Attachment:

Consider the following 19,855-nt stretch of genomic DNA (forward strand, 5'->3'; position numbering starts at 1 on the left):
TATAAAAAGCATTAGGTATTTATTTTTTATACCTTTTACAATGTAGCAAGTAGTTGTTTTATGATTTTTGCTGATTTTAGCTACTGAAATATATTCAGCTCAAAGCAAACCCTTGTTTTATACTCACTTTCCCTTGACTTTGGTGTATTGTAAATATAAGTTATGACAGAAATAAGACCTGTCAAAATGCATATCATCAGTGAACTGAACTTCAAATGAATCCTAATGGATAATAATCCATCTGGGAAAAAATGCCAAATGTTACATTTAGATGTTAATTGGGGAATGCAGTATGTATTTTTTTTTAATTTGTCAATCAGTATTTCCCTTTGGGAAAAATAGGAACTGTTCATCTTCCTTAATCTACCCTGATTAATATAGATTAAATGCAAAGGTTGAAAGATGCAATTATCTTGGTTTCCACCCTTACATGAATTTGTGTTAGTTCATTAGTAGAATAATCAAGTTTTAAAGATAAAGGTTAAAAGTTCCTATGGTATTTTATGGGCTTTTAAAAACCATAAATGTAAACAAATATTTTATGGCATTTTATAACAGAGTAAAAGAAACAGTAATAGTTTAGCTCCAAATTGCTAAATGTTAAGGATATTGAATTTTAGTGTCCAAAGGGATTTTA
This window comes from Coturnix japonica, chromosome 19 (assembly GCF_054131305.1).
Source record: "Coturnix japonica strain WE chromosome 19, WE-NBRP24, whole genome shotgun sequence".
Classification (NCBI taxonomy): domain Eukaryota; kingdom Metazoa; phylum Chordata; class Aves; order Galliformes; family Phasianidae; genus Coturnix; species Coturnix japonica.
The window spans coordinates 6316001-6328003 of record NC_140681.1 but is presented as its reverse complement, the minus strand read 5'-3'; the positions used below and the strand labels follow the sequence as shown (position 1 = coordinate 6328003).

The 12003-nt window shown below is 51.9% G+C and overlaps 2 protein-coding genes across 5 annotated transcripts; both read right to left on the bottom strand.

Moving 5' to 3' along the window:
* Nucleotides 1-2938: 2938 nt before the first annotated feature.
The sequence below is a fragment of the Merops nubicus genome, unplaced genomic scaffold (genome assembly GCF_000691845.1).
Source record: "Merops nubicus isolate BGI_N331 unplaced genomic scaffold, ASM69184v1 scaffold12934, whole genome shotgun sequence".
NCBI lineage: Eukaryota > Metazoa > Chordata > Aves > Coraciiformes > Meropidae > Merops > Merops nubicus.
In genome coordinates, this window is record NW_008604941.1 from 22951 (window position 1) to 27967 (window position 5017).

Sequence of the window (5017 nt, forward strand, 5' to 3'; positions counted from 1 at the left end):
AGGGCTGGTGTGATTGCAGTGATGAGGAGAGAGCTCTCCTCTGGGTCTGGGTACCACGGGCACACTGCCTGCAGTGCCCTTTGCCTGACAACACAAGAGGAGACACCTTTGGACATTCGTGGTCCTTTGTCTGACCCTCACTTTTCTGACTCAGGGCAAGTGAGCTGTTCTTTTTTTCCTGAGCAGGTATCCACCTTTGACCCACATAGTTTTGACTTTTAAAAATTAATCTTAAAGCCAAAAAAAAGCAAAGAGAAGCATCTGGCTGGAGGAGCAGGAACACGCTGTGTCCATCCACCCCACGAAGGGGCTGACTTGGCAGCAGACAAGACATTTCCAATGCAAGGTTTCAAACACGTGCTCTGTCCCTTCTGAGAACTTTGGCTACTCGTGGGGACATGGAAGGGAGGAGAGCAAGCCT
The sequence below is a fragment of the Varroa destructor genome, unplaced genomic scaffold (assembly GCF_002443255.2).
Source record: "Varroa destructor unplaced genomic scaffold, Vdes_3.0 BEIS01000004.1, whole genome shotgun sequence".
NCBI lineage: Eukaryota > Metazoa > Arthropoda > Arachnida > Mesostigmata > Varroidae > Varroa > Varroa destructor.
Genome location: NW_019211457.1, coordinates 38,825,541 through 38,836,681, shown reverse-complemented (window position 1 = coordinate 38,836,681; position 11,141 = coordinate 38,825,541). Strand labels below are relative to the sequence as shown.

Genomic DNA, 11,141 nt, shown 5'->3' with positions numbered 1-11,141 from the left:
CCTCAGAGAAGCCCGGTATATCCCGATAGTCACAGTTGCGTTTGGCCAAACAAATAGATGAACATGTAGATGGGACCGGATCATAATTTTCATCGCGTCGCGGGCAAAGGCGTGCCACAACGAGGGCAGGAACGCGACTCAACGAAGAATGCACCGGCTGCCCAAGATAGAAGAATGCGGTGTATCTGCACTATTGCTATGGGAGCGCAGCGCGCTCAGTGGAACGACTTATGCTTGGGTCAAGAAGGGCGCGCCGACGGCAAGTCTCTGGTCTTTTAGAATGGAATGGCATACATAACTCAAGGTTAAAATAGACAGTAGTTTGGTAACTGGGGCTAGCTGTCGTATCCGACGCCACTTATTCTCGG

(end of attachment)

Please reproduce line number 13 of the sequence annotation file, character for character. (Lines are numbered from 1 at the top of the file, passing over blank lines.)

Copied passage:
In genome coordinates, this window is record NW_008604941.1 from 22951 (window position 1) to 27967 (window position 5017).